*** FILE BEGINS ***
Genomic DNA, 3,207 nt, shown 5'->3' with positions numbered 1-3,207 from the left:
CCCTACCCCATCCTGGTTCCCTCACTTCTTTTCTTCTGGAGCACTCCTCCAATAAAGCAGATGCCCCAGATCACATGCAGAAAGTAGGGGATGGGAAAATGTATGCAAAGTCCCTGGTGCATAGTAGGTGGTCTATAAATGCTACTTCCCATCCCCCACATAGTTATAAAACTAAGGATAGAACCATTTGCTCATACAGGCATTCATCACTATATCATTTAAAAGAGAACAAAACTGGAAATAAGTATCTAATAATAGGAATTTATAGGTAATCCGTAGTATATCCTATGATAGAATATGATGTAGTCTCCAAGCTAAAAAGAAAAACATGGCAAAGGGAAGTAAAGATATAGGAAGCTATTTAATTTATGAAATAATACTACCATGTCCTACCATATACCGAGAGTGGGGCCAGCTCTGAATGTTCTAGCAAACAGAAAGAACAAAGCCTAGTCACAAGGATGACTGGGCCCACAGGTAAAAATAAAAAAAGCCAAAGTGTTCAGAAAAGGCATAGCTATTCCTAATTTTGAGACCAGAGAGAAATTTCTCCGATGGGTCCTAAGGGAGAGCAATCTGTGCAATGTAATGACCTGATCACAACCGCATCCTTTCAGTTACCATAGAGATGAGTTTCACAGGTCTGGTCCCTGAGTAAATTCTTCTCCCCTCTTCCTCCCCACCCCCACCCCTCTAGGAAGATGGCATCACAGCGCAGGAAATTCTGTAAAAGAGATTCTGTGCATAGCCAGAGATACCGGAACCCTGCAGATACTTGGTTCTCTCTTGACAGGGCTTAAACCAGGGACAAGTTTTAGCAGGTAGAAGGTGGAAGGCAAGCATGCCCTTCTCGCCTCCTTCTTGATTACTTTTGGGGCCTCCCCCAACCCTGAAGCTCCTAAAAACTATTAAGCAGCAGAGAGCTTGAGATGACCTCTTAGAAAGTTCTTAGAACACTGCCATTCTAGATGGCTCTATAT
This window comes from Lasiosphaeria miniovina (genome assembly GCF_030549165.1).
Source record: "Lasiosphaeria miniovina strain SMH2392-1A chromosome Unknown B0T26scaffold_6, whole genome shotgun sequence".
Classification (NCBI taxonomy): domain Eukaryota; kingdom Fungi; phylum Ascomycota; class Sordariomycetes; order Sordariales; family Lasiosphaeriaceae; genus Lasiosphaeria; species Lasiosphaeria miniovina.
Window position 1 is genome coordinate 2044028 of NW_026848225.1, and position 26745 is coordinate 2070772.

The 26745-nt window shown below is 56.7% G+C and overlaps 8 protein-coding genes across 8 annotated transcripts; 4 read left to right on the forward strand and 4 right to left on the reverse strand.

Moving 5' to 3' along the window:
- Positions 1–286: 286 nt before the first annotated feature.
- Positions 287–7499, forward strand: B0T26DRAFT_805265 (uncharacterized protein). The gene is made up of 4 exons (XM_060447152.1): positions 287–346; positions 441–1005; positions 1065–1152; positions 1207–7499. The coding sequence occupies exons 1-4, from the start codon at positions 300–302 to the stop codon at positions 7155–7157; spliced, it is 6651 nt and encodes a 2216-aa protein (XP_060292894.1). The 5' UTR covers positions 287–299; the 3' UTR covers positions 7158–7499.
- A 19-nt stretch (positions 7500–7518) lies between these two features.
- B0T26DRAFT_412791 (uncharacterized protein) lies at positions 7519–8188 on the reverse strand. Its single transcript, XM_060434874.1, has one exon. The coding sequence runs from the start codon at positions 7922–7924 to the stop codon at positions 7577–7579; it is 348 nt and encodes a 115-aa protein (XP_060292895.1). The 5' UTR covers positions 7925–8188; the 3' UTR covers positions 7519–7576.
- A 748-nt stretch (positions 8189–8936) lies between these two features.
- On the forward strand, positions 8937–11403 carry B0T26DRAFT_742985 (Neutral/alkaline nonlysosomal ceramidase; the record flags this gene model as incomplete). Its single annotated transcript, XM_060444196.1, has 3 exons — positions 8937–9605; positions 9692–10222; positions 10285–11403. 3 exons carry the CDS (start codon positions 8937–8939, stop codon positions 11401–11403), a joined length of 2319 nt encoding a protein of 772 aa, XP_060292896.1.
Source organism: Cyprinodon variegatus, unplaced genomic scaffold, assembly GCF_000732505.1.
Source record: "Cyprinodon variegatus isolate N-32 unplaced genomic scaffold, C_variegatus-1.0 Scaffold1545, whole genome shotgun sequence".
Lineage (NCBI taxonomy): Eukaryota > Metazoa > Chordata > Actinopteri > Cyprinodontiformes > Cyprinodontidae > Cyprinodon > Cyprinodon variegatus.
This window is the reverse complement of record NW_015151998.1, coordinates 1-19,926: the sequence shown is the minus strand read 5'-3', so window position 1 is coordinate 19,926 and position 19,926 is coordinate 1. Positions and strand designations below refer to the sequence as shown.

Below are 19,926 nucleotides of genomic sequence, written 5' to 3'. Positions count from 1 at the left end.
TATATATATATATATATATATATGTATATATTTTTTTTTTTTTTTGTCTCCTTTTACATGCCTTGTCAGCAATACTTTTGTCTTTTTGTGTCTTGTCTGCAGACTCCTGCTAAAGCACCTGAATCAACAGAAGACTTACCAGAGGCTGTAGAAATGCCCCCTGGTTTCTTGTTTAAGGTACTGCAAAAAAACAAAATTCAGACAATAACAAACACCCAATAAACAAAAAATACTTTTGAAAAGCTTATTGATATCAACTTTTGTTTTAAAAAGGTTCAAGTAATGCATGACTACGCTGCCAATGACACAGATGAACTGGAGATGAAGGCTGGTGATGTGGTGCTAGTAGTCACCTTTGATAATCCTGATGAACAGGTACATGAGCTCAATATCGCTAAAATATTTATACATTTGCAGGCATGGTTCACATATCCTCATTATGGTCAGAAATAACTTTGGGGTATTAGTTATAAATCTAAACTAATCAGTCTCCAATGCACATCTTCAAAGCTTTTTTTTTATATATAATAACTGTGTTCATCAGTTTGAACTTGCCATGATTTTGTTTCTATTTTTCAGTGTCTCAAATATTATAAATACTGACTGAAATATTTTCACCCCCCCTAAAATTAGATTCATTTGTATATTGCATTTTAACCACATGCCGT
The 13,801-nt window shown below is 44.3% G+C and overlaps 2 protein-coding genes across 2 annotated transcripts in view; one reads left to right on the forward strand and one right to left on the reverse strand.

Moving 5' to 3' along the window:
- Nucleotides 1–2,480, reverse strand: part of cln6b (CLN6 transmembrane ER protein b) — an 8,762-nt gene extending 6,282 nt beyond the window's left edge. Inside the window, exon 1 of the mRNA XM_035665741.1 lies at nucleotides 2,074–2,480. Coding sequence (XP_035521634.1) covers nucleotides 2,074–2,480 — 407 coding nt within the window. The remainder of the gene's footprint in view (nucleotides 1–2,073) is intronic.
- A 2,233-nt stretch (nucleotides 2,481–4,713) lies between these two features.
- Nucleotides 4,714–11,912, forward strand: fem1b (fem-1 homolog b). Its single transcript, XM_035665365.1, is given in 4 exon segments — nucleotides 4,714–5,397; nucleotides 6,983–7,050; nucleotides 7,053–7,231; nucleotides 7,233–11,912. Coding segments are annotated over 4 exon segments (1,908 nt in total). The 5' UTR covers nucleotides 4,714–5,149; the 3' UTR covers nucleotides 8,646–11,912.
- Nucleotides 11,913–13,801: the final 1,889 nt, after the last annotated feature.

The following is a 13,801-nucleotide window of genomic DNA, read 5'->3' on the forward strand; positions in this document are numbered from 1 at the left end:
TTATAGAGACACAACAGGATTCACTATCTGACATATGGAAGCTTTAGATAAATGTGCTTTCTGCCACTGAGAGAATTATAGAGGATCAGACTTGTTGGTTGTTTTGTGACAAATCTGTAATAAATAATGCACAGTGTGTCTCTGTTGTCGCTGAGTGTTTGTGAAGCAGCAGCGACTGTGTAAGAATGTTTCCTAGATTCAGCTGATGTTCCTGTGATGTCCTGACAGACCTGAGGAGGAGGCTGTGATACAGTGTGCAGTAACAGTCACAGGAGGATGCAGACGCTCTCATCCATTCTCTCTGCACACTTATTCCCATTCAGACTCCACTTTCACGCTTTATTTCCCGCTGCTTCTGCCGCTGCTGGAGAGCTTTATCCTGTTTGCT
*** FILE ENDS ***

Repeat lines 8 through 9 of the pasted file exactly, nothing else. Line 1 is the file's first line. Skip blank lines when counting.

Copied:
Moving 5' to 3' along the window:
- Positions 1–286: 286 nt before the first annotated feature.